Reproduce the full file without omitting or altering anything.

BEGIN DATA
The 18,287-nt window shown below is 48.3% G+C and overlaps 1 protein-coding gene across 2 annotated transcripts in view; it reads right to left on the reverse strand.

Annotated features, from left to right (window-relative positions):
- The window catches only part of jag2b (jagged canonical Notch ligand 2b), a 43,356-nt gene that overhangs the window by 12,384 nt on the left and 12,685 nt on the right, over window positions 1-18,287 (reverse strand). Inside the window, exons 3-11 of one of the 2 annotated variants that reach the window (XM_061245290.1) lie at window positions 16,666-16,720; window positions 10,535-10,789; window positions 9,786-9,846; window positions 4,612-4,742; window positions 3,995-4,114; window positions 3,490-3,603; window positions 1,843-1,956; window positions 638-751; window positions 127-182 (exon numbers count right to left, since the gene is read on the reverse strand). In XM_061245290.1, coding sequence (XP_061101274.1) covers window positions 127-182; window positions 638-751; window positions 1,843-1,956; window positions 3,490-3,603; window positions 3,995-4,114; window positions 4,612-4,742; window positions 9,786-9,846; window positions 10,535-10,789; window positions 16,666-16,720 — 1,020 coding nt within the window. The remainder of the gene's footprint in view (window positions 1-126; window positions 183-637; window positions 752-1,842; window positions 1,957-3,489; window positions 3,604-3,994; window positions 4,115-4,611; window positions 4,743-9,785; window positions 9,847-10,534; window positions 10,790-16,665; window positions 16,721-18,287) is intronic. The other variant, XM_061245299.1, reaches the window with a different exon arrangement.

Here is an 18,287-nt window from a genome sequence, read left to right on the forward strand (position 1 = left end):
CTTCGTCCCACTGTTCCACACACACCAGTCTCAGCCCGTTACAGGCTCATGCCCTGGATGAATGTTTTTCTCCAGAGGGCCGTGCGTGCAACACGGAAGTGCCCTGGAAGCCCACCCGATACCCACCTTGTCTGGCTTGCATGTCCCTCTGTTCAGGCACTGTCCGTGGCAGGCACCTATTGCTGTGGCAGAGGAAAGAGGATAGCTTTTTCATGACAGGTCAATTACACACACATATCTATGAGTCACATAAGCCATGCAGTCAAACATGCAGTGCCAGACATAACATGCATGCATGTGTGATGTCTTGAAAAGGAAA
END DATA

The 18,287-nt window shown below is 48.3% G+C and overlaps 1 protein-coding gene across 2 annotated transcripts in view; it reads right to left on the reverse strand.

Annotated features, from left to right (window-relative positions):
- The window catches only part of jag2b (jagged canonical Notch ligand 2b), a 43,356-nt gene that overhangs the window by 12,384 nt on the left and 12,685 nt on the right, over window positions 1-18,287 (reverse strand). Inside the window, exons 3-11 of one of the 2 annotated variants that reach the window (XM_061245290.1) lie at window positions 16,666-16,720; window positions 10,535-10,789; window positions 9,786-9,846; window positions 4,612-4,742; window positions 3,995-4,114; window positions 3,490-3,603; window positions 1,843-1,956; window positions 638-751; window positions 127-182 (exon numbers count right to left, since the gene is read on the reverse strand). In XM_061245290.1, coding sequence (XP_061101274.1) covers window positions 127-182; window positions 638-751; window positions 1,843-1,956; window positions 3,490-3,603; window positions 3,995-4,114; window positions 4,612-4,742; window positions 9,786-9,846; window positions 10,535-10,789; window positions 16,666-16,720 — 1,020 coding nt within the window. The remainder of the gene's footprint in view (window positions 1-126; window positions 183-637; window positions 752-1,842; window positions 1,957-3,489; window positions 3,604-3,994; window positions 4,115-4,611; window positions 4,743-9,785; window positions 9,847-10,534; window positions 10,790-16,665; window positions 16,721-18,287) is intronic. The other variant, XM_061245299.1, reaches the window with a different exon arrangement.

Here is an 18,287-nt window from a genome sequence, read left to right on the forward strand (position 1 = left end):
CTTCGTCCCACTGTTCCACACACACCAGTCTCAGCCCGTTACAGGCTCATGCCCTGGATGAATGTTTTTCTCCAGAGGGCCGTGCGTGCAACACGGAAGTGCCCTGGAAGCCCACCCGATACCCACCTTGTCTGGCTTGCATGTCCCTCTGTTCAGGCACTGTCCGTGGCAGGCACCTATTGCTGTGGCAGAGGAAAGAGGATAGCTTTTTCATGACAGGTCAATTACACACACATATCTATGAGTCACATAAGCCATGCAGTCAAACATGCAGTGCCAGACATAACATGCATGCATGTGTGATGTCTTGAAAAGGAAA